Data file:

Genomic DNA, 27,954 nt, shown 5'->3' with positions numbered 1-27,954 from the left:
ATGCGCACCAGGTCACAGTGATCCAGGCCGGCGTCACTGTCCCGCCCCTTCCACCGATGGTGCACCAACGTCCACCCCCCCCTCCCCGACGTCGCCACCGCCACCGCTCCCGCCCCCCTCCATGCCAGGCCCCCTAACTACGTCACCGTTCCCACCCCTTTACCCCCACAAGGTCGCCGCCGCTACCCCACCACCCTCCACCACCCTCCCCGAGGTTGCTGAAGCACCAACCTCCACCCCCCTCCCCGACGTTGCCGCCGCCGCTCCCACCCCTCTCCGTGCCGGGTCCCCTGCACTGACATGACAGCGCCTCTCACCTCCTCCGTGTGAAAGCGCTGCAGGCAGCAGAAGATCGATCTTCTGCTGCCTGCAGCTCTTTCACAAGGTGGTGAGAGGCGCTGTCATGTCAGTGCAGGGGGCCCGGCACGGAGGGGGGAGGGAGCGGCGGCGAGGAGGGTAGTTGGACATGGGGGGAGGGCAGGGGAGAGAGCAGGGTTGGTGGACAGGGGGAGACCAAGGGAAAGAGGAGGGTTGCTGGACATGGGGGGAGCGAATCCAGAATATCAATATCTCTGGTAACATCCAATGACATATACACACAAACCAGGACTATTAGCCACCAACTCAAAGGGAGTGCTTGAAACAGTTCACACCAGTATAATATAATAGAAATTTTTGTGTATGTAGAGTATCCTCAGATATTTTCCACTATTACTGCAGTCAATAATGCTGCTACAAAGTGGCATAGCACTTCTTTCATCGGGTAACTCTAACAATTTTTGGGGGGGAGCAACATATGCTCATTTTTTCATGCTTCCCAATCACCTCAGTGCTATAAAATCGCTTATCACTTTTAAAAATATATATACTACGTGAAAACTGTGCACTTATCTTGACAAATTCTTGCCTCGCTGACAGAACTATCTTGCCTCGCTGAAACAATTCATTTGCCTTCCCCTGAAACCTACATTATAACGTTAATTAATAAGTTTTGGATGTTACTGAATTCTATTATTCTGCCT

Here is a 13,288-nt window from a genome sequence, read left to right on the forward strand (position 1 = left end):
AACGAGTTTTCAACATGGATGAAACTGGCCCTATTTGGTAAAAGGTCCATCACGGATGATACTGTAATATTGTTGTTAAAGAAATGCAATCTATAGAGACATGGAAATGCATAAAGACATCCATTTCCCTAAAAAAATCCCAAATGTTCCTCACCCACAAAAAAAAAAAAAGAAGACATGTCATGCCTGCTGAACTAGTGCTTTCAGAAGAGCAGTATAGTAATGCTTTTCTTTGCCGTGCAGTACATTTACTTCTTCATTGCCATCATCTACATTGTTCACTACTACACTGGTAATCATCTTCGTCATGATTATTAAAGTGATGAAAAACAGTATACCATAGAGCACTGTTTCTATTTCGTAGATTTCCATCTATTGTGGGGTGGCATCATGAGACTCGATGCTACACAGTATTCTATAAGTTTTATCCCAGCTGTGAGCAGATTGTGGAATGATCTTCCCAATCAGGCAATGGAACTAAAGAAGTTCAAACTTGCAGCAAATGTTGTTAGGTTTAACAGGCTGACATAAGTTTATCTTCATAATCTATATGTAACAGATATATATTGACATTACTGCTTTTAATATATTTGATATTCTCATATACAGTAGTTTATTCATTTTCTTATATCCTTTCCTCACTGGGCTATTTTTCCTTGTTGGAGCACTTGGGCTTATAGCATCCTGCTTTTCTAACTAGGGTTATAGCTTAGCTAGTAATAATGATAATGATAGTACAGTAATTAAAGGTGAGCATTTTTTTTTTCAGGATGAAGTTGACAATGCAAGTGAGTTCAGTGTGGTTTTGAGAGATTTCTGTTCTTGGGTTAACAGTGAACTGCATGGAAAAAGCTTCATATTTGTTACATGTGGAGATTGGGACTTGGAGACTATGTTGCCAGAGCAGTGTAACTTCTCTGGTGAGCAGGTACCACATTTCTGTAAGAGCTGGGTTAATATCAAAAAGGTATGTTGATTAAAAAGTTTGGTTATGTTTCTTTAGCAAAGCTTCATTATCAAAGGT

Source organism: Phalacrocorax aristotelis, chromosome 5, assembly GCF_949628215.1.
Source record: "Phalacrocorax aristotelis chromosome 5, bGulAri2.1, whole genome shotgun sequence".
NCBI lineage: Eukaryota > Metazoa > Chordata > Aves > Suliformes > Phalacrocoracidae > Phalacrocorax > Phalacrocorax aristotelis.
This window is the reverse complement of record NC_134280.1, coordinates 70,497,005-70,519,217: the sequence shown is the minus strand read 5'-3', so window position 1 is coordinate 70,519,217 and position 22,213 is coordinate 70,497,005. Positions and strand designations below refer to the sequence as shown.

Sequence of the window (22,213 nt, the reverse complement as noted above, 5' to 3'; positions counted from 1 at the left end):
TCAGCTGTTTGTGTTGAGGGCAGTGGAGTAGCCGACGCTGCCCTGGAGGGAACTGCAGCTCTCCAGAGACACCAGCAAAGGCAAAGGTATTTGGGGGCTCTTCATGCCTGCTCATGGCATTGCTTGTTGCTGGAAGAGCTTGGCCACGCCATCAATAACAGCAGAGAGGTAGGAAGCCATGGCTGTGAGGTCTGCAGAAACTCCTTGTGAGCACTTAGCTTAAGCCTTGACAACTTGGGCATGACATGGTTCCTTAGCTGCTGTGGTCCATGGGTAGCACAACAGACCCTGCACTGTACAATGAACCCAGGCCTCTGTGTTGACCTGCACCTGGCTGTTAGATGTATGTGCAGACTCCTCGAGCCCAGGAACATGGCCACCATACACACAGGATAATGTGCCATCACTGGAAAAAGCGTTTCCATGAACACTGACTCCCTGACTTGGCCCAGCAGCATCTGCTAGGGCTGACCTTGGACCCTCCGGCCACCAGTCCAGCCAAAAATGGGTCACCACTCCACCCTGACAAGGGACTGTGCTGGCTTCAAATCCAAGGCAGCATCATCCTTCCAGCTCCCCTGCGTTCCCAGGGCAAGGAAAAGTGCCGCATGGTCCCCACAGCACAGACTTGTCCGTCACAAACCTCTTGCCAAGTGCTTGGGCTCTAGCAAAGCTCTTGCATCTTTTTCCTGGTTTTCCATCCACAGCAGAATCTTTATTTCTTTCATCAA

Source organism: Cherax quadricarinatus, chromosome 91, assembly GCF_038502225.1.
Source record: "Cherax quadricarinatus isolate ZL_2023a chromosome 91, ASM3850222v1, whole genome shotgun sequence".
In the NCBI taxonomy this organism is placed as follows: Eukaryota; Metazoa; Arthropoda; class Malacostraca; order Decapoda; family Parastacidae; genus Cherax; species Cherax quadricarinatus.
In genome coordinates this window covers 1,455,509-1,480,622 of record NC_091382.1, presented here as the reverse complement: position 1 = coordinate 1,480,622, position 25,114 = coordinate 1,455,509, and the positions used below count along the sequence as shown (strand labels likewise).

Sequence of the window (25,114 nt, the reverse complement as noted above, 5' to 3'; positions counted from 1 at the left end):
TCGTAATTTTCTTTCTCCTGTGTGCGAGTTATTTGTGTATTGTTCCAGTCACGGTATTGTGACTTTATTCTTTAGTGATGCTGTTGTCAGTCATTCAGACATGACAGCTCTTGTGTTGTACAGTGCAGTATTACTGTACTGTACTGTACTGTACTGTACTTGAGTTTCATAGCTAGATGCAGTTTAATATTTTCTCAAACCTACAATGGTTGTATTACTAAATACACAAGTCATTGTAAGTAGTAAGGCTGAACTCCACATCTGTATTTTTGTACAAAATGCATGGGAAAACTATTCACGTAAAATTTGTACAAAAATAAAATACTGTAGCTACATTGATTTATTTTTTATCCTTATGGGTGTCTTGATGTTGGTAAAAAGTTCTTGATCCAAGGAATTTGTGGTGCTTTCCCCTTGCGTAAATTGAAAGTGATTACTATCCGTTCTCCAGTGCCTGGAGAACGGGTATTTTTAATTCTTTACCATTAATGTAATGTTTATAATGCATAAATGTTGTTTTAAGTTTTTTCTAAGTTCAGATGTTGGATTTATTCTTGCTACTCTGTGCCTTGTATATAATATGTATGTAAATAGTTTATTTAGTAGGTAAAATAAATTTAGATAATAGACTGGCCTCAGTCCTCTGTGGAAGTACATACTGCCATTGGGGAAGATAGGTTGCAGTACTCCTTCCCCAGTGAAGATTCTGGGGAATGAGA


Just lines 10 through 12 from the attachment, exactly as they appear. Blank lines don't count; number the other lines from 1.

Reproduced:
TCAGCTGTTTGTGTTGAGGGCAGTGGAGTAGCCGACGCTGCCCTGGAGGGAACTGCAGCTCTCCAGAGACACCAGCAAAGGCAAAGGTATTTGGGGGCTCTTCATGCCTGCTCATGGCATTGCTTGTTGCTGGAAGAGCTTGGCCACGCCATCAATAACAGCAGAGAGGTAGGAAGCCATGGCTGTGAGGTCTGCAGAAACTCCTTGTGAGCACTTAGCTTAAGCCTTGACAACTTGGGCATGACATGGTTCCTTAGCTGCTGTGGTCCATGGGTAGCACAACAGACCCTGCACTGTACAATGAACCCAGGCCTCTGTGTTGACCTGCACCTGGCTGTTAGATGTATGTGCAGACTCCTCGAGCCCAGGAACATGGCCACCATACACACAGGATAATGTGCCATCACTGGAAAAAGCGTTTCCATGAACACTGACTCCCTGACTTGGCCCAGCAGCATCTGCTAGGGCTGACCTTGGACCCTCCGGCCACCAGTCCAGCCAAAAATGGGTCACCACTCCACCCTGACAAGGGACTGTGCTGGCTTCAAATCCAAGGCAGCATCATCCTTCCAGCTCCCCTGCGTTCCCAGGGCAAGGAAAAGTGCCGCATGGTCCCCACAGCACAGACTTGTCCGTCACAAACCTCTTGCCAAGTGCTTGGGCTCTAGCAAAGCTCTTGCATCTTTTTCCTGGTTTTCCATCCACAGCAGAATCTTTATTTCTTTCATCAA

Source organism: Cherax quadricarinatus, chromosome 91, assembly GCF_038502225.1.
Source record: "Cherax quadricarinatus isolate ZL_2023a chromosome 91, ASM3850222v1, whole genome shotgun sequence".